• Figure 2.9 Breaking and making of bonds in a chemical reaction
  • Student Misconceptions and Concerns Students are unlikely to have carefully considered the four special properties of water that are apparent in our world. However, these properties are of great biological significance and are often familiar parts of our lives. The connections between these properties and personal experiences can invest great meaning into a discussion of water’s properties. A homework assignment asking for examples of each of these properties in each student’s experiences will require reflection and may produce meaningful illustrations. Similarly, quizzes or exam questions matching examples to a list of the properties may require high-level evaluative analysis. Teaching Tips 1. Here is a way to help your students think about the sticky nature of water in their lives. Ask them to consider the need for a towel after a shower or a bath. Once we get out of the shower or bath, we have left the source of water. So why do we need the towel? A towel helps us dry off water that is still clinging to our bodies because water molecules are polar. The molecules on cell surfaces are also polar, so our skin and the water stick to each other. 2. Some students may be intrigued if you tell them that you too can stand on the surface of water— when it is frozen . Thus, it is necessary to note a liquid water surface when discussing surface tension.
  • Student Misconceptions and Concerns Students are unlikely to have carefully considered the four special properties of water that are apparent in our world. However, these properties are of great biological significance and are often familiar parts of our lives. The connections between these properties and personal experiences can invest great meaning into a discussion of water’s properties. A homework assignment asking for examples of each of these properties in each student’s experiences will require reflection and may produce meaningful illustrations. Similarly, quizzes or exam questions matching examples to a list of the properties may require high-level evaluative analysis.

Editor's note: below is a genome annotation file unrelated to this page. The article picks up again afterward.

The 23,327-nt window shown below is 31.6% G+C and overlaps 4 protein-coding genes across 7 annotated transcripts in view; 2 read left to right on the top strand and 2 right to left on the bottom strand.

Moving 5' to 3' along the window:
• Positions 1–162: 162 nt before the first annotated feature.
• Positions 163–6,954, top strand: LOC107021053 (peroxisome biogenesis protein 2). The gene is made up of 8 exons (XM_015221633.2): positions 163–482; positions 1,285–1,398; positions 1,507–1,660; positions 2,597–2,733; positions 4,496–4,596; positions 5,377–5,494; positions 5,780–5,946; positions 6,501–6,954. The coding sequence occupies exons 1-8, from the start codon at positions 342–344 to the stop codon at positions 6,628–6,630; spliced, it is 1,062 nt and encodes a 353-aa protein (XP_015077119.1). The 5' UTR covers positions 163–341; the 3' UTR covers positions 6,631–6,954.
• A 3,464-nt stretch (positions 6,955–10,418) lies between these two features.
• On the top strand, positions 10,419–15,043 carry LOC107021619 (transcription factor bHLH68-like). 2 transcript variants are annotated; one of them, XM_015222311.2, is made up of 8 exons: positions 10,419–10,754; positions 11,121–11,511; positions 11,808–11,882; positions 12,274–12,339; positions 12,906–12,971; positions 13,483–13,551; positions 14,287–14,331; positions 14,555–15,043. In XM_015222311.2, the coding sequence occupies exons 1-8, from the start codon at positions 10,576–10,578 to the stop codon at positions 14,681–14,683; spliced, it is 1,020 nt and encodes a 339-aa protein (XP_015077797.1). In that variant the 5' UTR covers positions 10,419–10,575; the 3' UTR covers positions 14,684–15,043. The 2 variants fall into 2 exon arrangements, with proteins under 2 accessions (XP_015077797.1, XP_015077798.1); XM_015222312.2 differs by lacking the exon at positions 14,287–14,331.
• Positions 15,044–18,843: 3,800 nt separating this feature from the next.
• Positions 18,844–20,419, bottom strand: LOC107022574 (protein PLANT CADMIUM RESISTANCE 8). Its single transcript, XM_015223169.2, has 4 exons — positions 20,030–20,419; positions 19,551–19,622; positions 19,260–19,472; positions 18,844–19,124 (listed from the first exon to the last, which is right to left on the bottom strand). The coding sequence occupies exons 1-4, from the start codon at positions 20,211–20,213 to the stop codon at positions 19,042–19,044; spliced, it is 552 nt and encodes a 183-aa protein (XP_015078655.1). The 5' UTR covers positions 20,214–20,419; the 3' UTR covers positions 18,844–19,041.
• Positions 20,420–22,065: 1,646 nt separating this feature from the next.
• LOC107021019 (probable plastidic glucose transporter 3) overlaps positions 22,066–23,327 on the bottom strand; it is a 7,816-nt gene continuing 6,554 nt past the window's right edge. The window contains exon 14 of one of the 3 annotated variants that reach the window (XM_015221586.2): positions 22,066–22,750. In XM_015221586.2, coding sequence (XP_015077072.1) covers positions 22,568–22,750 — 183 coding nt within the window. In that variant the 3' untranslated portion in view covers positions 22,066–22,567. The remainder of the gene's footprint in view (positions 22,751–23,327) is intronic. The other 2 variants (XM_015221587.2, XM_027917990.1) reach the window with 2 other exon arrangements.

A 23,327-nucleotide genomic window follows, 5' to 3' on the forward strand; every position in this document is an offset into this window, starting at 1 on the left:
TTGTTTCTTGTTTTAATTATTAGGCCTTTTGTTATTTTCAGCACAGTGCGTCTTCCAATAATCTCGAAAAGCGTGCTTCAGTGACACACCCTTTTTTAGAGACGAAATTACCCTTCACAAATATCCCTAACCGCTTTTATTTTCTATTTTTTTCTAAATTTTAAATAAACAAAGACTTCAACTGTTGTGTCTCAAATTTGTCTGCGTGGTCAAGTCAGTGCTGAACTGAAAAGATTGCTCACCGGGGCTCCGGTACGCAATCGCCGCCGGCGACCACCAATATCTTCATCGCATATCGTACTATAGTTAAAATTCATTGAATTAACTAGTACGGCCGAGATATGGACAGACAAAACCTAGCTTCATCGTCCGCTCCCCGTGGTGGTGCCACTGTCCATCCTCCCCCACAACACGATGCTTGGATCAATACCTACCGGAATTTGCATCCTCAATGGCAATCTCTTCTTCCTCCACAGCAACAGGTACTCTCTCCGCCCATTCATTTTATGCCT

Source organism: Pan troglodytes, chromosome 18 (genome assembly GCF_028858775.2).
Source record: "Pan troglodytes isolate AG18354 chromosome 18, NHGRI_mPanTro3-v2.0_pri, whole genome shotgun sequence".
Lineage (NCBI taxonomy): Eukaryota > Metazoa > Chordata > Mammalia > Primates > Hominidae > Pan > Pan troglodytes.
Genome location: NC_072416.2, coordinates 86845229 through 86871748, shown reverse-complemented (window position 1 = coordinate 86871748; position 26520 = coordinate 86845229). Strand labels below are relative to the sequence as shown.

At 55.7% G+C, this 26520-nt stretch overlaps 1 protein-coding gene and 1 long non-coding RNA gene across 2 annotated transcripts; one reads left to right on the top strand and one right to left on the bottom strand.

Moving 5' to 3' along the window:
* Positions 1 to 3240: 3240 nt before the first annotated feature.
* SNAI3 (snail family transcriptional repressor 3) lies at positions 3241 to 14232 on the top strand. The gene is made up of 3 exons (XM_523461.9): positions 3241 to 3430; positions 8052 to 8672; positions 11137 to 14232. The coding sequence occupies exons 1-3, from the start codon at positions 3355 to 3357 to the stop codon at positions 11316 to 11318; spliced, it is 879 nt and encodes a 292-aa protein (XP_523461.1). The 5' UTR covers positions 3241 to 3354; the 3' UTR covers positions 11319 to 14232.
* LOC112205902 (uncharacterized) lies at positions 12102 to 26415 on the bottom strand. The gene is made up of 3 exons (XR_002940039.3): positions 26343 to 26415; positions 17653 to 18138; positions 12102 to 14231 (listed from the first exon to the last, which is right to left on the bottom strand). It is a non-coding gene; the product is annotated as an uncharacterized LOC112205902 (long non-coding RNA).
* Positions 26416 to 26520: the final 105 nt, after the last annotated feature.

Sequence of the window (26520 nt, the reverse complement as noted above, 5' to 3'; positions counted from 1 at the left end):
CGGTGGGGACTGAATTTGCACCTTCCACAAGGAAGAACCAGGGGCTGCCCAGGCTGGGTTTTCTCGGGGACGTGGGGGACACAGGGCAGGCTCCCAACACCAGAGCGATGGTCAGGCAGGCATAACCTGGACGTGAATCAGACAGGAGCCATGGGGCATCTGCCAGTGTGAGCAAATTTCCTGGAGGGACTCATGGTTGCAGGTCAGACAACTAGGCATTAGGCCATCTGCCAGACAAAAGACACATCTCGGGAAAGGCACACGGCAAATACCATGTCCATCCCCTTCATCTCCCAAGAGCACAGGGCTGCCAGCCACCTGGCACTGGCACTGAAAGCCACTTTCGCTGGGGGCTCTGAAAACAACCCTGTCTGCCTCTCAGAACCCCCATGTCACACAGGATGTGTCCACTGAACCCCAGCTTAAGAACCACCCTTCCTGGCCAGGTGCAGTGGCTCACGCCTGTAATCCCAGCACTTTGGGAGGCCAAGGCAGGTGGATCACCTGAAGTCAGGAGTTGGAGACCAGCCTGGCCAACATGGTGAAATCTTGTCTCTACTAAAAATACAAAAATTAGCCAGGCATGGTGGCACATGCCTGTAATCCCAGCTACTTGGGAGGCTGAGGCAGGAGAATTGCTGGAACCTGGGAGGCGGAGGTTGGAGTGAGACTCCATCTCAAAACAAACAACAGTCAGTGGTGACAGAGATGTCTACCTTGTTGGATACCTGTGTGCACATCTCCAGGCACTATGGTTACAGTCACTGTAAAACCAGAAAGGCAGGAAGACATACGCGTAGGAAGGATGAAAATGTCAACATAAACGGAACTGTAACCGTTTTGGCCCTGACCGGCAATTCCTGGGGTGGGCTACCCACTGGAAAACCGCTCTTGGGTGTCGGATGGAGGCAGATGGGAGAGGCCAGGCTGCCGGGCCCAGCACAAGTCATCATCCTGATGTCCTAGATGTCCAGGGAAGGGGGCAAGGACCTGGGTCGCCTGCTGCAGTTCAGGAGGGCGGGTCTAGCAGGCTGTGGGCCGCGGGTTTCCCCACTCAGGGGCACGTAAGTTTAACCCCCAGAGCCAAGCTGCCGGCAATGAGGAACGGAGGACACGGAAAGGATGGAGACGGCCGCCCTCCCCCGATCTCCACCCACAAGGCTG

Teaching Tips
 Here is a way to help your students think about the sticky nature of water in their lives. Ask them to consider the need for a towel after a shower or a bath. Once we get out of the shower or bath, we have left the source of water. So why do we need the towel? A towel helps us dry off water that is still clinging to our bodies because water molecules are polar. The molecules on cell surfaces are also polar, so our skin and the water stick to each other.
 Some students may be intrigued if you tell them that you too can stand on the surface of water— when it is frozen . Thus, it is necessary to note a liquid water surface when discussing surface tension.
  • 02 lecture_presentation

    1. 1. © 2012 Pearson Education, Inc. Lecture by Edward J. Zalisko PowerPoint Lectures for Campbell Biology: Concepts & Connections, Seventh Edition Reece, Taylor, Simon, and Dickey Chapter 2Chapter 2 The Chemical Basis of Life
    2. 2. Figure 2.0_2 Chapter 2: Big Ideas Elements, Atoms, and Compounds Chemical Bonds Water’s Life- Supporting Properties
    3. 3. Introduction  Chemicals are the stuff that make up – our bodies, – the bodies of other organisms, and – the physical environment. © 2012 Pearson Education, Inc.
    4. 4. Introduction  Life’s chemistry is tied to water. – All living organisms require water. – The chemical reactions of your body occur in cells consisting of 70–95% water. © 2012 Pearson Education, Inc.
    5. 5.  Living organisms are composed of matter, which is anything that occupies space and has mass (weight). – Matter is composed of chemical elements. – An element is a substance that cannot be broken down to other substances. – There are 92 elements in nature 2.1 Organisms are composed of elements, in combinations called compounds © 2012 Pearson Education, Inc.
    6. 6.  A compound is a substance consisting of two or more different elements in a fixed ratio.  Compounds are more common than pure elements.  Sodium chloride, table salt, is a common compound of equal parts of sodium (Na) and chlorine (Cl). 2.1 © 2012 Pearson Education, Inc.
    7. 7.  About 25 elements are essential to life.  Four elements make up about 96% of the weight of most living organisms – oxygen, – carbon, – hydrogen, and – nitrogen.  Trace elements are essential but are only needed in minute quantities. 2.1 © 2012 Pearson Education, Inc.
    8. 8. Table 2.1
    9. 9. 2.2 CONNECTION: Trace elements are common additives to food and water  Some trace elements are required to prevent disease. – Without iron, your body cannot transport oxygen. – An iodine deficiency prevents production of thyroid hormones, resulting in goiter. © 2012 Pearson Education, Inc.
    10. 10. 2.2 CONNECTION: Trace elements are common additives to food and water  Fluoride is added to municipal water and dental products to help reduce tooth decay. © 2012 Pearson Education, Inc.